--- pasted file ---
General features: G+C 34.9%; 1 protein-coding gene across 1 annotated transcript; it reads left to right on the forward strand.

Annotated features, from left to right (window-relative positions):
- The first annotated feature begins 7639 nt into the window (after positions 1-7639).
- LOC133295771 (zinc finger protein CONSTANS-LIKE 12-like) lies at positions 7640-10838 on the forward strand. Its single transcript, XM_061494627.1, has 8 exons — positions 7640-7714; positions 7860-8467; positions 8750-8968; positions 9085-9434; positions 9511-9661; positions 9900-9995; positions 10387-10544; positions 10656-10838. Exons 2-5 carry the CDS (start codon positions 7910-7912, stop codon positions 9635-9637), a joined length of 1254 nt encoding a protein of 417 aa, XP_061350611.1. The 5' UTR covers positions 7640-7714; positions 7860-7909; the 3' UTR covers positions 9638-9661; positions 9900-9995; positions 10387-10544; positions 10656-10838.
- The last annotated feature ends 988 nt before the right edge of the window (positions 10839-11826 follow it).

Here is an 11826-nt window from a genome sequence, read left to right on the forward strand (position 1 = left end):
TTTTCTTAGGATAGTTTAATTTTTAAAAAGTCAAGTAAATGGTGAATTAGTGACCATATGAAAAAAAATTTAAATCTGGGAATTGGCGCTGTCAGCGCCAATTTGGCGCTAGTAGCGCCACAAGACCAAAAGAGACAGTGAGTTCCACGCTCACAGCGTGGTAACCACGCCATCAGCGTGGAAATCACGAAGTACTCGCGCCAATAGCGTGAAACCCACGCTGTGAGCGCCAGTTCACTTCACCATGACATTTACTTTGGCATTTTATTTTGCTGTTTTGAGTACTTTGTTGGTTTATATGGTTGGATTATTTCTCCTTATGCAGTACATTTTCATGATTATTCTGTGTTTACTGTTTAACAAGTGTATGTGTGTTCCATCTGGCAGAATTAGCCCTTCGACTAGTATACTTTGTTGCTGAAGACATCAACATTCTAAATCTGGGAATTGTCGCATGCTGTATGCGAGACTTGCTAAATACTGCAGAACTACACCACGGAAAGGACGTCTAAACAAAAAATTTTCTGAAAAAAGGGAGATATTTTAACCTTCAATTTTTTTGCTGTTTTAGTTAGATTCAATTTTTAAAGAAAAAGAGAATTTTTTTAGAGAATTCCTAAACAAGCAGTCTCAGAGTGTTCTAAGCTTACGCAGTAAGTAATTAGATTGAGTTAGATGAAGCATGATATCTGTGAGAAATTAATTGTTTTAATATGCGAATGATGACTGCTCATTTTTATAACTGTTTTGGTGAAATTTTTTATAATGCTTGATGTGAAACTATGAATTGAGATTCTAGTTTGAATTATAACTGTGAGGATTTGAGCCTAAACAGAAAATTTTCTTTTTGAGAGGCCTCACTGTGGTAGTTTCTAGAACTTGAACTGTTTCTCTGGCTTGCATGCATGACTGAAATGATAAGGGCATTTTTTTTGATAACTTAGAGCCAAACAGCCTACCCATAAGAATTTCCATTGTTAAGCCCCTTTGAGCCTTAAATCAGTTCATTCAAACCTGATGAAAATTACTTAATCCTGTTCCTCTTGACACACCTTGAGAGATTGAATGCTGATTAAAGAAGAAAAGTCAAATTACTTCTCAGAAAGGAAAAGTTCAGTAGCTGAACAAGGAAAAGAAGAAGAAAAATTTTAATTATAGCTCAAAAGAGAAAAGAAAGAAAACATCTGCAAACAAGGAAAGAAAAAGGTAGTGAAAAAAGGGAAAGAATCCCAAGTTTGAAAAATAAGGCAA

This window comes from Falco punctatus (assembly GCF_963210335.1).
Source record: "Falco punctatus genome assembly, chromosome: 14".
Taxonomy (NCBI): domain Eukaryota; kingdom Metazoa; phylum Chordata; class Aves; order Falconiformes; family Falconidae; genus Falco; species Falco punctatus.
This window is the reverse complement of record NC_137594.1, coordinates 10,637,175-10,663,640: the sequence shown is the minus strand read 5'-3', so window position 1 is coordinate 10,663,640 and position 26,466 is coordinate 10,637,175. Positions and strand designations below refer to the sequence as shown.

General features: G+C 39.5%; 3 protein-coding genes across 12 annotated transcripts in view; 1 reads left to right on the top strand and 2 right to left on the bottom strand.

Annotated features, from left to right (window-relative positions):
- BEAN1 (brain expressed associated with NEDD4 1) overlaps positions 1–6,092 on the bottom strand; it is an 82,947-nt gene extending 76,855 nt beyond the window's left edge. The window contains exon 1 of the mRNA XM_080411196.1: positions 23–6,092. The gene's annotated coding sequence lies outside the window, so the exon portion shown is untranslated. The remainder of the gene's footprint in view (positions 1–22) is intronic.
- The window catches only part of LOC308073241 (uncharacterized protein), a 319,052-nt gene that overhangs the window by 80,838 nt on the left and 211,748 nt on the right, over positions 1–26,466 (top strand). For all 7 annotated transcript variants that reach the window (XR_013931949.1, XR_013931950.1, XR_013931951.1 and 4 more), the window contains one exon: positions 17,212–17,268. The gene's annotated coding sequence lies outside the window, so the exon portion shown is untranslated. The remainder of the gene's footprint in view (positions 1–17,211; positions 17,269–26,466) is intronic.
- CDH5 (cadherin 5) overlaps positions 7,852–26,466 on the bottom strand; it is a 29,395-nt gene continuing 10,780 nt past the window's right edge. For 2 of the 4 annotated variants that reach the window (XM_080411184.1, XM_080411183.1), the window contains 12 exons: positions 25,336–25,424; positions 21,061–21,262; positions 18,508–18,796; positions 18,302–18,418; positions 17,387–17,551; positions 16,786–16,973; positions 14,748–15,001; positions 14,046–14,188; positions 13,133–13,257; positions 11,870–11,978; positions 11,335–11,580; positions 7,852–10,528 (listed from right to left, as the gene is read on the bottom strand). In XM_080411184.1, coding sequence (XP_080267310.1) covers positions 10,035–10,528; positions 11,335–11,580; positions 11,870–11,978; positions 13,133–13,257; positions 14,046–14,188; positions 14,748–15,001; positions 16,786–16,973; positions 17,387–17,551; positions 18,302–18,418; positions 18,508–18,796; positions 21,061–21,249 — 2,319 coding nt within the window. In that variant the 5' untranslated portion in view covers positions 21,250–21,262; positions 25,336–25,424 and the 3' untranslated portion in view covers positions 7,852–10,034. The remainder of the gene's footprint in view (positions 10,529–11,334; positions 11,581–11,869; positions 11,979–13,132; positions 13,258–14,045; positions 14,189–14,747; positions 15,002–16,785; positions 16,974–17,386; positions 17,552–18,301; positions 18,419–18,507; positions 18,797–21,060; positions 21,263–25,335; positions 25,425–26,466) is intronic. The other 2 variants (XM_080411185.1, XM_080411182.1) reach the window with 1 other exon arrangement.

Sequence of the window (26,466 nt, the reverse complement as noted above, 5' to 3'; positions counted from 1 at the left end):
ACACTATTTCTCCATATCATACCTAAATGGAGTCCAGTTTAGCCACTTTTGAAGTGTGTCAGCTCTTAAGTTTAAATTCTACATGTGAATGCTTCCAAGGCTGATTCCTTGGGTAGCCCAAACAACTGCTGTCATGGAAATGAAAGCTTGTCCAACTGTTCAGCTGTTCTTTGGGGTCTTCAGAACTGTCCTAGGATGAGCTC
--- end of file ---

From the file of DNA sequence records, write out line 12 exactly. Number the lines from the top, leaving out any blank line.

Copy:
General features: G+C 39.5%; 3 protein-coding genes across 12 annotated transcripts in view; 1 reads left to right on the top strand and 2 right to left on the bottom strand.